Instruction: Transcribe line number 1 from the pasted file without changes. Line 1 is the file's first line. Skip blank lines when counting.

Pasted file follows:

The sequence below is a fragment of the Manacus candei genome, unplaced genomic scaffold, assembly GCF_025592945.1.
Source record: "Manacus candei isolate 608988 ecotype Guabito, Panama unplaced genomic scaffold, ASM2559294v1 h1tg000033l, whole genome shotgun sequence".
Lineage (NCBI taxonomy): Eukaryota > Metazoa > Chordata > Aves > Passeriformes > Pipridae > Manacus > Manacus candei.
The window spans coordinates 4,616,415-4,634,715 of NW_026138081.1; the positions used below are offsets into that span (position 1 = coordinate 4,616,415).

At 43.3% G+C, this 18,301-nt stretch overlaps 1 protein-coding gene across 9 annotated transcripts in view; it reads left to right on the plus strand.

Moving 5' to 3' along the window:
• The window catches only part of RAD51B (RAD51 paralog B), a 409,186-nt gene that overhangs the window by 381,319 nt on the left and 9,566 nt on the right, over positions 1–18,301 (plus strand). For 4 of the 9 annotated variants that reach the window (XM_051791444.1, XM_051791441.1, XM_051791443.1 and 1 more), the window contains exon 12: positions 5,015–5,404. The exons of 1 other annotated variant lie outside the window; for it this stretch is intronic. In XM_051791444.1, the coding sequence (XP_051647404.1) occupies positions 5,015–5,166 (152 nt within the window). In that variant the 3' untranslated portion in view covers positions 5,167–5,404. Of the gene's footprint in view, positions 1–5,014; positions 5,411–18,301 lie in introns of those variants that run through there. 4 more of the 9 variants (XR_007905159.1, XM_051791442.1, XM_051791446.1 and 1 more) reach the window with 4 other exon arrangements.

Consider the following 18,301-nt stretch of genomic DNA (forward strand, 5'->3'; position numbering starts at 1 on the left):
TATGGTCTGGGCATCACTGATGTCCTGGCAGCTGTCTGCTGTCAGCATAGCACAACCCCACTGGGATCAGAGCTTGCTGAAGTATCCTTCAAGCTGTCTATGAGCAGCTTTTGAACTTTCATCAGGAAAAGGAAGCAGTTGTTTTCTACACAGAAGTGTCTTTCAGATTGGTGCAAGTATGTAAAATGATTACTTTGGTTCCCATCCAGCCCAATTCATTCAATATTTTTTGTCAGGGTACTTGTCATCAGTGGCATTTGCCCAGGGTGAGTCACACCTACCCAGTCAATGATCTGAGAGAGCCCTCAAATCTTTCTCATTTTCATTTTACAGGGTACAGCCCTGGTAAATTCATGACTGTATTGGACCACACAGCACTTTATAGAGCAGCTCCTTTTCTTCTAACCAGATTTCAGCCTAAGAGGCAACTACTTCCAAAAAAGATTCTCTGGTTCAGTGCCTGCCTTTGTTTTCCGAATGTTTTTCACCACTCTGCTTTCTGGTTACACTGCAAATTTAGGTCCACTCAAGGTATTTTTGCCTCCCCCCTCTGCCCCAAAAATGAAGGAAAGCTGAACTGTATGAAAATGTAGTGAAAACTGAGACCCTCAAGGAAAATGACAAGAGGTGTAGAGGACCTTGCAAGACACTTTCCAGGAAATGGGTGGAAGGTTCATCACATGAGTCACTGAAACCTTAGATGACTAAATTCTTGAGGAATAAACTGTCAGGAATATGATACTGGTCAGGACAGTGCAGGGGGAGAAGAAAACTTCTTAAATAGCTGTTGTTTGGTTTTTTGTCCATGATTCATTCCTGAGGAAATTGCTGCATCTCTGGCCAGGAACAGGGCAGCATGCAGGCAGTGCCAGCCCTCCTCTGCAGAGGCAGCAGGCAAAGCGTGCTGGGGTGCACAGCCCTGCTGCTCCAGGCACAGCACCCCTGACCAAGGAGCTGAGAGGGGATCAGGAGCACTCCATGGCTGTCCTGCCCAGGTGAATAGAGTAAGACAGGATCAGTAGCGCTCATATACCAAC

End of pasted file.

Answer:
The sequence below is a fragment of the Manacus candei genome, unplaced genomic scaffold, assembly GCF_025592945.1.